For individuals who cannot locate past documentation of a learning disability diagnosis and limitations, JAN recommends talking with the primary care physician for a referral to a psychologist who can perform the testing and provide the needed documentation. Many insurance policies do not pay for this type of evaluation and the burden to provide and pay for the medical documentation falls on the individual, not the employer. If paying for testing is a problem, JAN recommends individuals contact either the local vocational rehabilitation office or the nearest university with a doctoral psychology department to see if either can provide the needed services to obtain the evaluation. Vocational rehabilitation services are provided at no cost to the individual, whereas a university often charges on a sliding pay scale, which may be more affordable than a more formal evaluation from a licensed psychologist.

Developers participating in Ask Apple can inquire about a variety of topics, such as testing on the latest seeds; implementing new and updated frameworks from Worldwide Developers Conference (WWDC); adopting new features like the Dynamic Island; moving to Swift, SwiftUI, and accessibility; and preparing their apps for new OS and hardware releases. Ask Apple is free of charge and registration is open to all members of the Apple Developer Program and the Apple Developer Enterprise Program.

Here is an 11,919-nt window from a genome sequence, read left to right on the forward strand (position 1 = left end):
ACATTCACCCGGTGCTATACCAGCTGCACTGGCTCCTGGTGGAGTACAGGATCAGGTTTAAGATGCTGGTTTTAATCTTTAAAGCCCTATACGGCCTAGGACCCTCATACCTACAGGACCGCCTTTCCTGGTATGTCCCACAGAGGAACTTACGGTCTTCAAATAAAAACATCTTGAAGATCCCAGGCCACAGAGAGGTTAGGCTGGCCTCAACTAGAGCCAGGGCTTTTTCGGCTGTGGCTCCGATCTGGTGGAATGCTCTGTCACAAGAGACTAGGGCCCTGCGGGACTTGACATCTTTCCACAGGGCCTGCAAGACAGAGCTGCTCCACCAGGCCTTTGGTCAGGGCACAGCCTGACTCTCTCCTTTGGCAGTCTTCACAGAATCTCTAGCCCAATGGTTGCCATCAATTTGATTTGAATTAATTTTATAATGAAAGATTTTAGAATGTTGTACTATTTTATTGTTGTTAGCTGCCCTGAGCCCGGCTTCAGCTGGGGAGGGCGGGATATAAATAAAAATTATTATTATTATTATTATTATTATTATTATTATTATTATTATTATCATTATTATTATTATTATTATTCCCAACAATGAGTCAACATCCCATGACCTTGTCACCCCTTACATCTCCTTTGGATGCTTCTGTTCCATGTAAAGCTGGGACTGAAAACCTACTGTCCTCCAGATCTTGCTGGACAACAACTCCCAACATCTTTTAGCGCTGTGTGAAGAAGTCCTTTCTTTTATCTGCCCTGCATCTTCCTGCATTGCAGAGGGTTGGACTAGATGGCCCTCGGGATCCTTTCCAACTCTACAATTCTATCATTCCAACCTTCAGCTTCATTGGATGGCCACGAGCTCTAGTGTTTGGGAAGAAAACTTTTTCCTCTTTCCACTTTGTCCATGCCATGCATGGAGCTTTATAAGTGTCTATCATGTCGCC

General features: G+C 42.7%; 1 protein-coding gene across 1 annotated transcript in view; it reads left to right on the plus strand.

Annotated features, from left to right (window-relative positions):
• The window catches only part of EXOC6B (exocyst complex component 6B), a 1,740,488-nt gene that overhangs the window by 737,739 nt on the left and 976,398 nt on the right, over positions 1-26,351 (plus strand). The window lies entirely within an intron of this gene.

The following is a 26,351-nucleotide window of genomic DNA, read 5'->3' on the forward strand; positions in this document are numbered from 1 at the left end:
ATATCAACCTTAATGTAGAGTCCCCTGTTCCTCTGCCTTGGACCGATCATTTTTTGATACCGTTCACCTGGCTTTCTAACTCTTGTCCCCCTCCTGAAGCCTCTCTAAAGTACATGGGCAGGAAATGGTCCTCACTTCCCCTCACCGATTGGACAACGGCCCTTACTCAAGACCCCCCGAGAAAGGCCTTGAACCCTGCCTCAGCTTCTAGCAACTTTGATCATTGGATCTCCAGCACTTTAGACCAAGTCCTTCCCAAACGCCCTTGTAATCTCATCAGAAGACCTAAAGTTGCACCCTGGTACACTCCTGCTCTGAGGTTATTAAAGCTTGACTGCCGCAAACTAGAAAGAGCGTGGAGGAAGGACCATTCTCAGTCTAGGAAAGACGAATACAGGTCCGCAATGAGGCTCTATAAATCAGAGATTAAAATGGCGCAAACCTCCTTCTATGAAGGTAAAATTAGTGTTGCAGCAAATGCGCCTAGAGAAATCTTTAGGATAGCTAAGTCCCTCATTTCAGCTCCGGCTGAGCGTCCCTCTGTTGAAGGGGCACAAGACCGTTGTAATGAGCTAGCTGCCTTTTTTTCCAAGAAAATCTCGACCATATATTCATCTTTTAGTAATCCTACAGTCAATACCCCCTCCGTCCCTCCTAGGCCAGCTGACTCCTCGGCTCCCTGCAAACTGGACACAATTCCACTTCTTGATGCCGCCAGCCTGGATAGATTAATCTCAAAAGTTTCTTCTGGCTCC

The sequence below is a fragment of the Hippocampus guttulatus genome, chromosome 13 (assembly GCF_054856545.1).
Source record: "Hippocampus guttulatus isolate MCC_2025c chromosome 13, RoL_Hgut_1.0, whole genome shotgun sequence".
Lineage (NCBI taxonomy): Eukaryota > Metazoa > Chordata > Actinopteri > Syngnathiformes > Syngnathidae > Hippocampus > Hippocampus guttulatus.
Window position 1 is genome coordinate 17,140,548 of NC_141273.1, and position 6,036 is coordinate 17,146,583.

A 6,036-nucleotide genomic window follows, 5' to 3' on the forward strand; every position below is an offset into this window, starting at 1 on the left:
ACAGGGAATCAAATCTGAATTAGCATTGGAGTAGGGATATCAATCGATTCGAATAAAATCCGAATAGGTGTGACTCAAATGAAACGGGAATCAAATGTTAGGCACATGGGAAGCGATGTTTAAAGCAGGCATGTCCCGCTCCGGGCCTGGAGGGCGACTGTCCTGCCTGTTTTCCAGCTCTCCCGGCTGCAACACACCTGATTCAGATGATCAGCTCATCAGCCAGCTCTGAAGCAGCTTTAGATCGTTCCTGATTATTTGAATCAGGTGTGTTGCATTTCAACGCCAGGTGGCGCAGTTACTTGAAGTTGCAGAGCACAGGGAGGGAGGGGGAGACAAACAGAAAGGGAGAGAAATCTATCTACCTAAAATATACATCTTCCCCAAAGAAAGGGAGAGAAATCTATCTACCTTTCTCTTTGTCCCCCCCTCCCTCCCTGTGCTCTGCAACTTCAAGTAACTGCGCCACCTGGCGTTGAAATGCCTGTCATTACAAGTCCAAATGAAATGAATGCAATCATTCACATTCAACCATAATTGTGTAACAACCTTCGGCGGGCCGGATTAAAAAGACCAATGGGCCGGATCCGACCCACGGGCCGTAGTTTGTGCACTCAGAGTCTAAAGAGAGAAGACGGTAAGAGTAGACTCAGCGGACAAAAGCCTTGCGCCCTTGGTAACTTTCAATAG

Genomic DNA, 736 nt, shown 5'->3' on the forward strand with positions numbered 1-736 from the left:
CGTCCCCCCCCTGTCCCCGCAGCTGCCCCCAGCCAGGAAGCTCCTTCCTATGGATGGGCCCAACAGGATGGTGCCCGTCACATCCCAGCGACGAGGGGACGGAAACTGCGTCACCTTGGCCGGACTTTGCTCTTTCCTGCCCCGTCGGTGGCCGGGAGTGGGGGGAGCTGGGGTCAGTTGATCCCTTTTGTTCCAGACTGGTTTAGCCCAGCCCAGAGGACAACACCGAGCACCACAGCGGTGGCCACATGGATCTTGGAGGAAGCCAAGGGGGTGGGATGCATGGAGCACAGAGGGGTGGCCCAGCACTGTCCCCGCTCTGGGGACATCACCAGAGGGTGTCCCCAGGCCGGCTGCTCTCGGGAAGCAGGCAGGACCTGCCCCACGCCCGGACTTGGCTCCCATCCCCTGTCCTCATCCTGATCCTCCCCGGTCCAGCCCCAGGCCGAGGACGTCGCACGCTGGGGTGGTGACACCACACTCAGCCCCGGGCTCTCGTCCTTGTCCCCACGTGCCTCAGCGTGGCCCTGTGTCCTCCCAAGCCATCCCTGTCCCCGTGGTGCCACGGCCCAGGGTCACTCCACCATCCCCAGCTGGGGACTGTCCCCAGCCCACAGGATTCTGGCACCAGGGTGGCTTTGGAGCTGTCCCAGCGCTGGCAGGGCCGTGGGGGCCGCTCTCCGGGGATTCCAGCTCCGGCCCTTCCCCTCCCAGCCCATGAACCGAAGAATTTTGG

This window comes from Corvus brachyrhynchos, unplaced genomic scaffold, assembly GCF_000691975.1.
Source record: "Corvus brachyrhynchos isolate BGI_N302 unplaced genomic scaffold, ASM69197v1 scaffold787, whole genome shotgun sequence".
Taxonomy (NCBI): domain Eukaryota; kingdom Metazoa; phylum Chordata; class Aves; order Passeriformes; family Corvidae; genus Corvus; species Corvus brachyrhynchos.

This series will enable developers to ask questions to various Apple team members through Q&As on Slack or in one-on-one office hours. Q&As allow developers to connect with Apple evangelists, engineers, and designers to get their questions answered, share their learnings, and engage with other developers around the world. Office hours are focused on creating and distributing compelling apps that take advantage of the latest in technology and design. Developers can ask for code-level assistance, design guidance, input on implementing technologies and frameworks, advice on resolving issues, or help with App Review Guidelines and distribution tools. Office hours will be hosted in time zones around the world and in multiple languages.